When the fullness of time came, God sent his Son.

by K.W. Leslie, 15 December 2021

Galatians 4.1-5.

There’s a verse in the bible about how “when the fulness of the time was come, God sent forth his Son, made of a woman, made under the law.” Ga 4.5 KJV Christians like to quote it ’cause it references the birth of Christ Jesus, the first coming of Jesus. It’s an advent scripture.

In context there’s a lot more to unpack, so I’ll unpack it. First the passage:

Galatians 4.1-5 KWL
1 I say for as long as heirs are children,
all of them are nothing more than a master’s slaves.
2 Instead they’re placed under nannies and butlers
until the father’s appointed time.
3 Likewise us. When we’re children, learning the basics of the universe,
we’re like slaves.
4 When the fullness of time came, God sent forth his Son,
birthed by a woman, birthed under the Law,
5 so he might redeem the Law,
so we might receive God’s adoption.

It’s used as a proof text for the incarnation, but it’s not actually about incarnation. It’s part of Paul’s explanation about the Christian’s relationship to the Law of Moses. As Paul regularly taught, the Law is a schoolmaster: It teaches us the difference between following God, between rightness and righteousness, and sin.

But now that Christ Jesus has come, we follow him, not the Law.

Not that the Law’s irrelevant! Nor nullified. But our relationship is with Jesus, so we follow Jesus. We’re saved by Jesus’s self-sacrifice and God’s grace, not the Law.

Coming into one’s inheritance.

In this passage Paul compares the first coming, to when an heir finally grows up. Which is a little difficult to understand when we don’t understand Greco-Roman culture, and how inheritance worked among them.

In our culture an “inheritance” is something you get once somebody dies. Say your dad has a lot of money. It’s your dad’s money, so he can save, spend, or squander it as he pleases. Unless he jointly owns it with anyone—like his wife, or his siblings, or his business partners—it’s entirely his money, and he has every right to do with it as he pleases. You might think he’s wasting it; you might be really annoyed at what he’s buying with it. You might think, “Waitaminnit, that’s my inheritance! Once he dies, there’ll be nothing left!” But it’s his money—and if he likes, he can even disinherit you, write you out of his will, and give every last cent to PETA or something, just to bug you. It’s his money.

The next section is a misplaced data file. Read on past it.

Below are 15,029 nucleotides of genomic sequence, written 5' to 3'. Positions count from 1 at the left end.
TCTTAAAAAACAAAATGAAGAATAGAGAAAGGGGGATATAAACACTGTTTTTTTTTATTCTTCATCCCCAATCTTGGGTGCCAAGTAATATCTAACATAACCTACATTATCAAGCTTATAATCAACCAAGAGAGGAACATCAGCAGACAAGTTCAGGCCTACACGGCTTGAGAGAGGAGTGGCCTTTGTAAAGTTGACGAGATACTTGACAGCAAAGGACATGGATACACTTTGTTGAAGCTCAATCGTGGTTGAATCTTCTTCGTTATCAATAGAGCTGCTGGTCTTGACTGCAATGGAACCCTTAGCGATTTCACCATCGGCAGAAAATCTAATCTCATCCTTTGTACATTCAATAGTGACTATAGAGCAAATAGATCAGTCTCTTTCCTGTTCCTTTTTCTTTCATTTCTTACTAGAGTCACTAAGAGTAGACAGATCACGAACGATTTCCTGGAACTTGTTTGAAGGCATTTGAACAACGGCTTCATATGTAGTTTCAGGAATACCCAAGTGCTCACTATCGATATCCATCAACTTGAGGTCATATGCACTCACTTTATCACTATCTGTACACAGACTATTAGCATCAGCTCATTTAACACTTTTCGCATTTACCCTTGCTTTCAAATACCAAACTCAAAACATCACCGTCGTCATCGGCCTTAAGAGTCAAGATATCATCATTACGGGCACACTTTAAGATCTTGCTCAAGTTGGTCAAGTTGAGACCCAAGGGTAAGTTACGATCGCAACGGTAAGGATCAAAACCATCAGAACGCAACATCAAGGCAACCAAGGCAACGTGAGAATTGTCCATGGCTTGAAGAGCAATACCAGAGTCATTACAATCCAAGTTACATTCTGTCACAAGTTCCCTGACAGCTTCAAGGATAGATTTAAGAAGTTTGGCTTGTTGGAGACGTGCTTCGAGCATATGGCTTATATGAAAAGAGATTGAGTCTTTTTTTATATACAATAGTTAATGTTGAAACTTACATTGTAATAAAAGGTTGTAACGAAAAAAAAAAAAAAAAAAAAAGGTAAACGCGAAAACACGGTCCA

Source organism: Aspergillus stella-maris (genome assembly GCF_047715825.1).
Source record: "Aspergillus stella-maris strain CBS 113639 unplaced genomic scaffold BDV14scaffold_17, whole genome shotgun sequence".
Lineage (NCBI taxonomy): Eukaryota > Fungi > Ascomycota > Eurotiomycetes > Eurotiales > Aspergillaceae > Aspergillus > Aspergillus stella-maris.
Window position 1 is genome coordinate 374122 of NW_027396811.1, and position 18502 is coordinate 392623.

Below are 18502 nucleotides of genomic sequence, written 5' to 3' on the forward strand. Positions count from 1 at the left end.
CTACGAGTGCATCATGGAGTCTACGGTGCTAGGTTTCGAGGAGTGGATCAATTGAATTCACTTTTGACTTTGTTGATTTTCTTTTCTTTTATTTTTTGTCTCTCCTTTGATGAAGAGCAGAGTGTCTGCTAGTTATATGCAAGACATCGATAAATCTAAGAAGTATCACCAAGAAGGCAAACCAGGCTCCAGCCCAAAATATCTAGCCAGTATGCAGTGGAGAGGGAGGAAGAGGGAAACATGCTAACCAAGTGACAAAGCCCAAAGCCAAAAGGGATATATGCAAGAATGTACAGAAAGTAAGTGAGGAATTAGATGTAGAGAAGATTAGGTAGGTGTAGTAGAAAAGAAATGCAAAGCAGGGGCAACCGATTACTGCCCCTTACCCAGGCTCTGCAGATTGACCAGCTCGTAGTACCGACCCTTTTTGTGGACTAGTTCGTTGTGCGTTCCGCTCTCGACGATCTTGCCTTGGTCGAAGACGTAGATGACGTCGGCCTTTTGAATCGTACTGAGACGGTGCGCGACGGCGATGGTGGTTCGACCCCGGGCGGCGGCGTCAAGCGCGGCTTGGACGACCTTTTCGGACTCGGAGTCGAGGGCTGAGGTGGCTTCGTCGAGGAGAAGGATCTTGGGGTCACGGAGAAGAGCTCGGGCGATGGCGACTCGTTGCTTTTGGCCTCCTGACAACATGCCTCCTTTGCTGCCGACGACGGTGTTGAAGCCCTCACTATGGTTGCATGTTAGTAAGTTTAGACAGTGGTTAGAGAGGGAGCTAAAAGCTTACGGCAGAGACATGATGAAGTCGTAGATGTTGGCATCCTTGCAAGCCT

Didn’t work that way at all with the ancient Greco-Romans. This wasn’t his money; it was the family’s money. He might be the head of the family, and largely do as he pleases in the running of it… but it’s not entirely his to do with as he pleased. The rest of the family had some say in how the estate was administered. They owned it too.

Well… unless they hadn’t yet come of age. Children didn’t come into their inheritance till they were adults, which back then was around 13 or so. The father would appoint a day to hold a ceremony, in which he’d publicly, officially declare you his child and heir.

And he could do this with anyone he wished. Including people outside the immediate family, like nephews and grandchildren. Including people he wasn’t biologically related to, like stepkids and family friends. Even slaves, if he wanted them in his family. Once he declared you family, you were adopted, whether a blood relative or not: You were in the family. Permanently.

But till that ceremony, Paul pointed out heirs were children, and no better than slaves. They even answered to slaves. The people who worked in the family’s household were usually slaves—the nanny, one’s tutors, the housekeepers, the butler in charge of it all. They got to boss the kids around, and rightly so, because the kids were only kids. But the slaves were part of the inheritance. You know, like angels in God’s kingdom.

Once humanity was “old enough,” so to speak; once “the fullness of time came,” the time was right: God sent his Son to step in and take the Law’s place. We don’t have to obey the slaves anymore. We follow Jesus.


As I said, Christians quote verse 4 in support of the incarnation. Where we hang our hat is that one word Paul used to state the Father sent us the Son. Where’d he send us the Son from? Well, we figure, heaven.

From here, commentators like to go nuts, listing all the historical factors which made it “the right time”—Greek becoming a common language, the stability of Roman rule, Jewish communities all over the Empire as a basis to spread Christianity, the good roads, and so forth. Yeah yeah yeah; we could make the case for why lots of periods in history would be practical places for Jesus to drop into. (Today, fr’instance. ’Cause there are lots of English-speakers, lots of freedom of speech, worldwide communications systems, and so forth.)

I don’t believe God considered the first century “when the time was complete” because of cultural factors, but spiritual ones. God can work with, or around, cultural factors. Just like he worked with the Persians during the Exile, and around the Egyptians during the Exodus. But spiritually, humanity was ready for a great spiritual leap forward. Previously it wasn’t ready to embrace God’s kingdom. Now it was. So Jesus came down from heaven, to make us daughters and sons of God.

Yeah, it implies Jesus left heaven and became human. And he did. It’s kind of a proof text for the idea. That idea wasn’t Paul’s purpose and point in writing it, but it’s validly in there. So… yeah, okay, why not.